Caloric restriction occurs when athletes attempt to reduce body fat or make weight. There is evidence that protein needs increase when athletes restrict calories or have low body fat. The aims of this review were to evaluate the effects of dietary protein on body composition in energy-restricted resistance-trained athletes and to provide protein recommendations for these athletes. Database searches were performed from earliest record to July 2013 using the terms protein, and intake, or diet, and weight, or train, or restrict, or energy, or strength, and athlete. Studies (N = 6) needed to use adult (≥ 18 yrs), energy-restricted, resistance-trained (> 6 months) humans of lower body fat (males ≤ 23% and females ≤ 35%) performing resistance training. Protein intake, fat free mass (FFM) and body fat had to be reported. Body fat percentage decreased (0.5–6.6%) in all study groups (N = 13) and FFM decreased (0.3–2.7kg) in nine of 13. Six groups gained, did not lose, or lost nonsignificant amounts of FFM. Five out of these six groups were among the highest in body fat, lowest in caloric restriction, or underwent novel resistance training stimuli. However, the one group that was not high in body fat that underwent substantial caloric restriction, without novel training stimuli, consumed the highest protein intake out of all the groups in this review (2.5–2.6g/kg). Protein needs for energy-restricted resistance-trained athletes are likely 2.3–3.1g/kg of FFM scaled upwards with severity of caloric restriction and leanness.


Changes in Kidney Function Do Not Differ between Healthy Adults Consuming Higher- Compared with Lower- or Normal-Protein Diets: A Systematic Review and Meta-Analysis

Michaela C. Devries, Arjun Sithamparapillai, K. Scott Brimble, Laura Banfield, Robert W Morton & Stuart M. Phillips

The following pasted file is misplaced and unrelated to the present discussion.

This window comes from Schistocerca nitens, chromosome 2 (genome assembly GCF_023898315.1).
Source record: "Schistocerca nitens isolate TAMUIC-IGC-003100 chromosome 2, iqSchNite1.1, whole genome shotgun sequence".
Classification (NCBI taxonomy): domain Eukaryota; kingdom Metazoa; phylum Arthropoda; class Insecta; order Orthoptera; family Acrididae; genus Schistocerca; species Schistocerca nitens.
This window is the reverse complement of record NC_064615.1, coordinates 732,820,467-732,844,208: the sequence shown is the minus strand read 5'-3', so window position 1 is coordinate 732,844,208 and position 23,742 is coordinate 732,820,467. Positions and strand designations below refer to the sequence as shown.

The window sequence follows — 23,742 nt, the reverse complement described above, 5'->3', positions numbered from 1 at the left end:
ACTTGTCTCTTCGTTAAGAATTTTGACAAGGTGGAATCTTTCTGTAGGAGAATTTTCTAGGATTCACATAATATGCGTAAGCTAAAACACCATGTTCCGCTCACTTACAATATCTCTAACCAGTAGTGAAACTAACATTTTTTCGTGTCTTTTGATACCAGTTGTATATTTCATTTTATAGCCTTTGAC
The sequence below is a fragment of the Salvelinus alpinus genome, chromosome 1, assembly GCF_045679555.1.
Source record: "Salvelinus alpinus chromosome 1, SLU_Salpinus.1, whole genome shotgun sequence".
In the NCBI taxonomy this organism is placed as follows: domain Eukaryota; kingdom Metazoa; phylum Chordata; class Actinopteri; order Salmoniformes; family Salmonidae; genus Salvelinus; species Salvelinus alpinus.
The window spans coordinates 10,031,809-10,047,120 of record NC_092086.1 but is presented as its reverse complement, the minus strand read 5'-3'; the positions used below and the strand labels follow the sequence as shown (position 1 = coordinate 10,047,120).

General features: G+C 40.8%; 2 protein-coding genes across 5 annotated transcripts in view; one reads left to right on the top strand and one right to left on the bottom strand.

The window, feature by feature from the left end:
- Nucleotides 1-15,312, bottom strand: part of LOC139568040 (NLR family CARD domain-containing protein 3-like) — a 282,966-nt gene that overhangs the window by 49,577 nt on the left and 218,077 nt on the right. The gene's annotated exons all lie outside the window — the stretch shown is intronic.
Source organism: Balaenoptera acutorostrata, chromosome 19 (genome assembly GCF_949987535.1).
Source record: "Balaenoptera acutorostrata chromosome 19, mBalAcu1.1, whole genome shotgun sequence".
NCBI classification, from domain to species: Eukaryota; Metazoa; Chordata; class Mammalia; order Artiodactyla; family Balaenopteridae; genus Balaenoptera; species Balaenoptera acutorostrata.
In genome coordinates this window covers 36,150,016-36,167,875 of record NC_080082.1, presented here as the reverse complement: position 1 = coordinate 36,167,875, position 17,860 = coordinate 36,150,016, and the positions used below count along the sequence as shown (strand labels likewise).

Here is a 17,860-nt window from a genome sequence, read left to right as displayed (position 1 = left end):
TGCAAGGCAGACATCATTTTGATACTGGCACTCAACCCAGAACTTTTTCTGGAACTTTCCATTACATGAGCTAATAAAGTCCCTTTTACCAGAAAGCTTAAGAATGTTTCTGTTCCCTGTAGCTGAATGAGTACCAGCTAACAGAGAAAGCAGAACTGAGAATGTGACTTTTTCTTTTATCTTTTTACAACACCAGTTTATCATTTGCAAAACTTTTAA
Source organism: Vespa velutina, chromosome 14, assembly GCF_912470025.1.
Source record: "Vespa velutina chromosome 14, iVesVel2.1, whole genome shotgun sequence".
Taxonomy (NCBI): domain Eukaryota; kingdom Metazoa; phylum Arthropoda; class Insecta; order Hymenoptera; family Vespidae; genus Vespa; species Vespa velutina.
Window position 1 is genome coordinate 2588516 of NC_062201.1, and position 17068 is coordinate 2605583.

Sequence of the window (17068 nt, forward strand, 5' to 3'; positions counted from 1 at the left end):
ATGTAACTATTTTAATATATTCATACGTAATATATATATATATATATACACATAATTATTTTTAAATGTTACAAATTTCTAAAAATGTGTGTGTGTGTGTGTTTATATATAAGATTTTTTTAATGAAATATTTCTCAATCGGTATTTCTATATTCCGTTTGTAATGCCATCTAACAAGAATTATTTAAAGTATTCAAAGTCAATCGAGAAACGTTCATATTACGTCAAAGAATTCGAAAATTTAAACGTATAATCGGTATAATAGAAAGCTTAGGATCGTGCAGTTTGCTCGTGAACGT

(The Journal of Nutrition 148/11, November 2018)

Higher-protein (HP) diets are advocated for several reasons, including mitigation of sarcopenia, but their effects on kidney function are unclear. This meta-analysis was conducted to determine the effect of HP intakes on kidney function in healthy adults. We conducted a systematic review and meta-analysis of trials comparing HP (≥1.5 g/kg body weight or ≥20% energy intake or ≥100 g protein/d) with normal- or lower-protein (NLP; ≥5% less energy intake from protein/d compared with HP group) intakes on kidney function. Medline and EMBASE databases were searched. Randomized controlled trials comparing the effects of HP with NLP (>4 d duration) intakes on glomerular filtration rate (GFR) in adults without kidney disease were included. A total of 2144 abstracts were reviewed, with 40 articles selected for full-text review; 28 of these were analyzed and included data from 1358 participants. Data were analyzed using random-effects meta-analysis (RevMan 5; The Cochrane Collaboration), meta-regression (STATA; StataCorp), and dose-response analysis (Prism; GraphPad). Analyses were conducted using postintervention (post) GFR and the change in GFR from preintervention to post. The post-only comparison showed a trivial effect for GFR to be higher after HP intakes [standardized mean difference (SMD): 0.19; 95% CI: 0.07, 0.31; P = 0.002]. The change in GFR did not differ between interventions (SMD: 0.11; 95% CI: −0.05, 0.27; P = 0.16). There was a linear relation between protein intake and GFR in the post-only comparison (r = 0.332, P = 0.03), but not between protein intake and the change in GFR (r = 0.184, P = 0.33). The main limitation of the current analysis is the unclear risk of selection bias of the included trials. Postintervention GFR comparisons indicate that HP diets result in higher GFRs; however, when changes in GFR were compared, dietary protein had no effect. Our analysis indicates that HP intakes do not adversely influence kidney function on GFR in healthy adults.